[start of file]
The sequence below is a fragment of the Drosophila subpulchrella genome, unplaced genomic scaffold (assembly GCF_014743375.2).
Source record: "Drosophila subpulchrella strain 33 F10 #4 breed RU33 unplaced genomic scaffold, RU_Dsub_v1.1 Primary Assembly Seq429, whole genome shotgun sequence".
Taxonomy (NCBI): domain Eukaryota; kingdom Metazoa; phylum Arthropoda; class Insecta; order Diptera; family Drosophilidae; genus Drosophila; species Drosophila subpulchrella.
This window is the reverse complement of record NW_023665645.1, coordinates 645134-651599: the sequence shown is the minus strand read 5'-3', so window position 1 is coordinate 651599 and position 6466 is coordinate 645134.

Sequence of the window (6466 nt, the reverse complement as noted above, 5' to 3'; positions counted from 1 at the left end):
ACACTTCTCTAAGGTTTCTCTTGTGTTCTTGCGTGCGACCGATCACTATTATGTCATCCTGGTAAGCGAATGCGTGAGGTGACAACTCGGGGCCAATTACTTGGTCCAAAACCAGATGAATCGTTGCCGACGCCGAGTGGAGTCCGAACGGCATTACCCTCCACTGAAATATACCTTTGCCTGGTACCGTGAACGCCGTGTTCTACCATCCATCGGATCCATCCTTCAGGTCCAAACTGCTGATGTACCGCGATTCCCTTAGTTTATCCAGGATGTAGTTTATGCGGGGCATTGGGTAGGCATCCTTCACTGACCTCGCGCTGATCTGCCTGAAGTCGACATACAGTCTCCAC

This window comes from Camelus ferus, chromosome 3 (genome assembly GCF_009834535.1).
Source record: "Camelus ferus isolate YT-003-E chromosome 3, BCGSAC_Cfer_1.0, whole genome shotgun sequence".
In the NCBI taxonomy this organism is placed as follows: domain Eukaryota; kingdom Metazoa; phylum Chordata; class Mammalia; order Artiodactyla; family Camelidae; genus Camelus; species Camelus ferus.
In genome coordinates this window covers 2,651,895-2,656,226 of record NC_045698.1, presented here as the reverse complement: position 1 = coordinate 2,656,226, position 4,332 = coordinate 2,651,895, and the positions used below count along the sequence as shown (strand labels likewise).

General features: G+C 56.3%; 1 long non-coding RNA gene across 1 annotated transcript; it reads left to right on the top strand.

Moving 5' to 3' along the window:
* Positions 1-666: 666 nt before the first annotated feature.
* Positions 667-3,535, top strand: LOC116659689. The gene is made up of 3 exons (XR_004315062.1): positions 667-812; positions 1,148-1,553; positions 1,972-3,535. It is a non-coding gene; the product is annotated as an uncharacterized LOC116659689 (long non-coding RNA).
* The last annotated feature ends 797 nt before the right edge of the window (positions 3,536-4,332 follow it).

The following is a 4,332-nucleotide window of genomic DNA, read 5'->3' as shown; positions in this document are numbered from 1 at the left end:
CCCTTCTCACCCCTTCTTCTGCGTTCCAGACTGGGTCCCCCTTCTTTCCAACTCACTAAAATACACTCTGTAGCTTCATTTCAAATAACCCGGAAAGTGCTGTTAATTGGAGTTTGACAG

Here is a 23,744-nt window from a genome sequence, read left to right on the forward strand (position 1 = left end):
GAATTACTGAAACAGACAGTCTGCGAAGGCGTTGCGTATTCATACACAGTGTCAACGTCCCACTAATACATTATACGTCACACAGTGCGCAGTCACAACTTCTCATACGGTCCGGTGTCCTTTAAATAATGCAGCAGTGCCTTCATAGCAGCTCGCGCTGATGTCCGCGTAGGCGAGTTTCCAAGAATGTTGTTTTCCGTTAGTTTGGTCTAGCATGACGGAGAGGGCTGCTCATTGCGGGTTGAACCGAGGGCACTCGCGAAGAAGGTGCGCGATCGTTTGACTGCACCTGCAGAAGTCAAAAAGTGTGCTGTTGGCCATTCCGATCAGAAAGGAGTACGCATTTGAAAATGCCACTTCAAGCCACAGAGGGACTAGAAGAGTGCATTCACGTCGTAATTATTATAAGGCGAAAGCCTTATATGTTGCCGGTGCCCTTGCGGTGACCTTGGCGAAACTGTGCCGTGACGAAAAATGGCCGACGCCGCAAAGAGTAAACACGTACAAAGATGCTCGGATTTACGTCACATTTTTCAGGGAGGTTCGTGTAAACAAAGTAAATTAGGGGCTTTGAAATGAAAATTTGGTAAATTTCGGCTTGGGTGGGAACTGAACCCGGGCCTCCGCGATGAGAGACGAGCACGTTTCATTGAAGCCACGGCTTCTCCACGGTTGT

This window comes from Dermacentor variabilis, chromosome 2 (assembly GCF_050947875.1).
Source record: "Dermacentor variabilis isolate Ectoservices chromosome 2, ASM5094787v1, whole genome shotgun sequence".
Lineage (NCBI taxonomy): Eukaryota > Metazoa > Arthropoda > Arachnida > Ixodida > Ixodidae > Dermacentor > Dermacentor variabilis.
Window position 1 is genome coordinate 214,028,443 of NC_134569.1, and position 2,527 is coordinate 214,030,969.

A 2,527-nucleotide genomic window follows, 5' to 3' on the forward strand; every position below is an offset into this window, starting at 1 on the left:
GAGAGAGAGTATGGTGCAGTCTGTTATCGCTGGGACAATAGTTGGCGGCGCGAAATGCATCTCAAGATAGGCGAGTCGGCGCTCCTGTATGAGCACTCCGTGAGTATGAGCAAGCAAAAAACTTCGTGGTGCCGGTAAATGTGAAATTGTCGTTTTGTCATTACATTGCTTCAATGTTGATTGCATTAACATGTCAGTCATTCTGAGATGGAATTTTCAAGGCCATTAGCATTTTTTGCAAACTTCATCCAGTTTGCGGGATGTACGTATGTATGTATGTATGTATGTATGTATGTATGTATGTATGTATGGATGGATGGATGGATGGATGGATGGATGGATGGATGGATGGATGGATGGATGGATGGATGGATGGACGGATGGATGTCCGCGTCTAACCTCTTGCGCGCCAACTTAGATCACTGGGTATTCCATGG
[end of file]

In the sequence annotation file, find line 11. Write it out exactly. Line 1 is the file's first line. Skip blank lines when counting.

General features: G+C 56.3%; 1 long non-coding RNA gene across 1 annotated transcript; it reads left to right on the top strand.